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By: Sandi Durell


Speaking with Hershey Felder the other day provided a new understanding as to how an icon creates – in this case Leonard Bernstein. Mr. Felder is a masterful entertainer and virtuoso pianist with a great passion for music and storytelling that has taken him all over the world. When I categorized what he does as a tribute, he immediately corrected my misconception stating that what he does is “create portraits of interesting characters  combined with stories and music . . . some of which is the greatest music ever composed.” Think “interesting form of a jukebox musical” (at which he chuckles).

It’s more of an analysis of the stories that allowed an artist to create the kind of music they did; a path to understand where great music or art comes from.  As he says “part of the fun is the discovery.”

As for a synopsis of what an audience will witness – –  it’s like a memory play, a last concert that takes place only in the Maestro’s mind; it didn’t actually happen. But what it allows is lots of funny storytelling and raises questions about why things happened.  Bernstein was married and a homosexual, living a gay life as well. Did the times in which he lived influence his music or did his music influence his lifestyle? To accommodate the storytelling, Hershey Felder plays the musical portions or full compositions that bring the intriguing life of Maestro Bernstein alive along with 40 characters that he creates.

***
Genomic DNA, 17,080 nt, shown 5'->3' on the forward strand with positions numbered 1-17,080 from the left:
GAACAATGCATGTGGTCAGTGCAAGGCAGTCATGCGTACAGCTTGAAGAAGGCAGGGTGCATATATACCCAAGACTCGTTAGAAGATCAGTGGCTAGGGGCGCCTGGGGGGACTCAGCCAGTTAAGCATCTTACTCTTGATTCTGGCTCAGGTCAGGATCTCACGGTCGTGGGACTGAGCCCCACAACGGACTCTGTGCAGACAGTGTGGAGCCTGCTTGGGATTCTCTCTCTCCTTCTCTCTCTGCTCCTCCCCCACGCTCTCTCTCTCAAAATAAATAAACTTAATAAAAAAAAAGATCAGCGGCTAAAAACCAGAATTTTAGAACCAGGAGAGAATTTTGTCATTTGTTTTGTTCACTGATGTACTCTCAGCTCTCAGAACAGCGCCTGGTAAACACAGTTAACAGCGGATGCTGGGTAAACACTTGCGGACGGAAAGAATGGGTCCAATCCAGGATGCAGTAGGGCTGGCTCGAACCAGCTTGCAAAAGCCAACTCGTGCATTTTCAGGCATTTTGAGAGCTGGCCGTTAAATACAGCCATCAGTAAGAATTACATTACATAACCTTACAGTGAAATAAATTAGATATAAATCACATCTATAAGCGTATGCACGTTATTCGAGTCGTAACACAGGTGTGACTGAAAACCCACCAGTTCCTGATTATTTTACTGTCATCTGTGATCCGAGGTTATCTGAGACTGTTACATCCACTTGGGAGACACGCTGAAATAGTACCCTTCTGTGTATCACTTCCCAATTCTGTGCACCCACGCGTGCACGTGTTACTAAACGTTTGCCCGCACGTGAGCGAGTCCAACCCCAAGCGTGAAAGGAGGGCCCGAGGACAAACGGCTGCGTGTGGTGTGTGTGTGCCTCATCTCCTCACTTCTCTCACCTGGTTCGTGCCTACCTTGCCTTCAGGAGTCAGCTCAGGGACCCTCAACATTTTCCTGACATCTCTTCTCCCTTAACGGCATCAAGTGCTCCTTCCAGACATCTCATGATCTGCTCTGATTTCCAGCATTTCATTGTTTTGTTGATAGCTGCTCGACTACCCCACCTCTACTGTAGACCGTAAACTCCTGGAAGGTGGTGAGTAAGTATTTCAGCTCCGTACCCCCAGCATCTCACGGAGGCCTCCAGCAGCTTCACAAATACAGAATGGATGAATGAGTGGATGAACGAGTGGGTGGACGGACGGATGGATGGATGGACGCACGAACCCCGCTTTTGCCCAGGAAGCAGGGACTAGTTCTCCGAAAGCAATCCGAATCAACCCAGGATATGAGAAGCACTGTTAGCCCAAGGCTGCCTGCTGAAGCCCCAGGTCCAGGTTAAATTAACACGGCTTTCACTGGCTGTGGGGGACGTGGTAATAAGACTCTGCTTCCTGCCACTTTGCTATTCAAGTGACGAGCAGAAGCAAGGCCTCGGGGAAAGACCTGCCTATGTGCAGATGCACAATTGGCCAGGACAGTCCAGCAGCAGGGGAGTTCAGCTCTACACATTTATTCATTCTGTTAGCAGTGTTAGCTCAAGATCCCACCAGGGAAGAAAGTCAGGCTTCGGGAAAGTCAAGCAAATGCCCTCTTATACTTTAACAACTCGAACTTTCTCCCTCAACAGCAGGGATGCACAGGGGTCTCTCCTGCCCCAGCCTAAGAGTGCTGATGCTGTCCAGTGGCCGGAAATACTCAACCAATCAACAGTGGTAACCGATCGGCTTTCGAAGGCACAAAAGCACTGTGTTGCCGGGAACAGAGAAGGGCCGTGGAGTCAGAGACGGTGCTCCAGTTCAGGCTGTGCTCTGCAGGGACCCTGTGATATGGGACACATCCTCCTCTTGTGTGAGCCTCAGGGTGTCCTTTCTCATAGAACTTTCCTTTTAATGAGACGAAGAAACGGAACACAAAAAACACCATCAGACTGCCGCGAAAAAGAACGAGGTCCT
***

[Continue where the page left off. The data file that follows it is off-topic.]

When Mr. Felder creates he “looks for the story, and the music has to guide the story” and what was particularly interesting to Felder were Bernstein’s thoughts at the end of his life.

According to Felder, Leonard Bernstein wanted to be remembered as a symphonist not a theater writer and, so, much more will be revealed during the course of Hershey Felder’s narrative with music. In fact July 17th (the date of this upcoming event) marks Leonard Bernstein’s first compositional piece which he played in 1943 at The Town Hall and which the audience will hear via Mr. Felder as part of “Maestro Bernstein.” Felder says “it’s wonderfully sacrilegious.”

Hershey Felder is a critically acclaimed pianist and entertainer. He grew up with studious, hard working European immigrant parents. He worked hard studying and perfecting his skills as a pianist and was also a child actor who, In his 20s, re-pursued the theater and music, not just to entertain, but to create characters. Felder was determined, as a young man, because he loved this art form so much.

Felder likes a good story, a good idea and good music. Although his very busy professional life keeps him traveling here, there and yonder, his second passion – cooking – is always high on his agenda.

Hersey Felder in “Maestro Bernstein: A Play with Music” at The Town Hall, 123 West 43rd Street, NYC on Thursday, July 17th 2014, 8 p.m., directed by Joel Zwick.